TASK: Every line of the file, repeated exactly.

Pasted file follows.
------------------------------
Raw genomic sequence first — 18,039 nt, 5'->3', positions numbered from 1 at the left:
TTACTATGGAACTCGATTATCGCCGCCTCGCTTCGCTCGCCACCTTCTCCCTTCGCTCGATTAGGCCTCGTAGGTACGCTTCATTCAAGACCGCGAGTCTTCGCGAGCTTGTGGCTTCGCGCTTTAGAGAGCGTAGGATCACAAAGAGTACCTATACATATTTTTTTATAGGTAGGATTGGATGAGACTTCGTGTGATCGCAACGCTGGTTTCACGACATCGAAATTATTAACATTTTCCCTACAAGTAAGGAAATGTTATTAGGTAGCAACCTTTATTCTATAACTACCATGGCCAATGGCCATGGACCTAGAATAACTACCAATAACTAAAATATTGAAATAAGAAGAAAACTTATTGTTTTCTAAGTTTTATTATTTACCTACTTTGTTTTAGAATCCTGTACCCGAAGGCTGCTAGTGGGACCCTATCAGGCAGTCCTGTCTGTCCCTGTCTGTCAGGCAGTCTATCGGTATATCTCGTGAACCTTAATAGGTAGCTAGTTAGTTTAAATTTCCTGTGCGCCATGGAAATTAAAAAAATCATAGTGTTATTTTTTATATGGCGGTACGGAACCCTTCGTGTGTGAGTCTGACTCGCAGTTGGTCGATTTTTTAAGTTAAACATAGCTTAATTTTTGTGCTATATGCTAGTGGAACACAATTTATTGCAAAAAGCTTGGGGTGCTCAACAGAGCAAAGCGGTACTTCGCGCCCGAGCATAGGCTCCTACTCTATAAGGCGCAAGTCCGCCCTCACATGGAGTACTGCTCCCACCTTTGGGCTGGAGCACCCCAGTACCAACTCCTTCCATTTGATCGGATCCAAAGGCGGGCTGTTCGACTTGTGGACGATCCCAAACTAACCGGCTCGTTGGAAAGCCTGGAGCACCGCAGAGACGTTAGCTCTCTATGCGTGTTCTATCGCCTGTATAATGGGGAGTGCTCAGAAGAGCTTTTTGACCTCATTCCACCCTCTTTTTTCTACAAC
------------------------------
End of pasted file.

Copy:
Raw genomic sequence first — 18,039 nt, 5'->3', positions numbered from 1 at the left:
TTACTATGGAACTCGATTATCGCCGCCTCGCTTCGCTCGCCACCTTCTCCCTTCGCTCGATTAGGCCTCGTAGGTACGCTTCATTCAAGACCGCGAGTCTTCGCGAGCTTGTGGCTTCGCGCTTTAGAGAGCGTAGGATCACAAAGAGTACCTATACATATTTTTTTATAGGTAGGATTGGATGAGACTTCGTGTGATCGCAACGCTGGTTTCACGACATCGAAATTATTAACATTTTCCCTACAAGTAAGGAAATGTTATTAGGTAGCAACCTTTATTCTATAACTACCATGGCCAATGGCCATGGACCTAGAATAACTACCAATAACTAAAATATTGAAATAAGAAGAAAACTTATTGTTTTCTAAGTTTTATTATTTACCTACTTTGTTTTAGAATCCTGTACCCGAAGGCTGCTAGTGGGACCCTATCAGGCAGTCCTGTCTGTCCCTGTCTGTCAGGCAGTCTATCGGTATATCTCGTGAACCTTAATAGGTAGCTAGTTAGTTTAAATTTCCTGTGCGCCATGGAAATTAAAAAAATCATAGTGTTATTTTTTATATGGCGGTACGGAACCCTTCGTGTGTGAGTCTGACTCGCAGTTGGTCGATTTTTTAAGTTAAACATAGCTTAATTTTTGTGCTATATGCTAGTGGAACACAATTTATTGCAAAAAGCTTGGGGTGCTCAACAGAGCAAAGCGGTACTTCGCGCCCGAGCATAGGCTCCTACTCTATAAGGCGCAAGTCCGCCCTCACATGGAGTACTGCTCCCACCTTTGGGCTGGAGCACCCCAGTACCAACTCCTTCCATTTGATCGGATCCAAAGGCGGGCTGTTCGACTTGTGGACGATCCCAAACTAACCGGCTCGTTGGAAAGCCTGGAGCACCGCAGAGACGTTAGCTCTCTATGCGTGTTCTATCGCCTGTATAATGGGGAGTGCTCAGAAGAGCTTTTTGACCTCATTCCACCCTCTTTTTTCTACAAC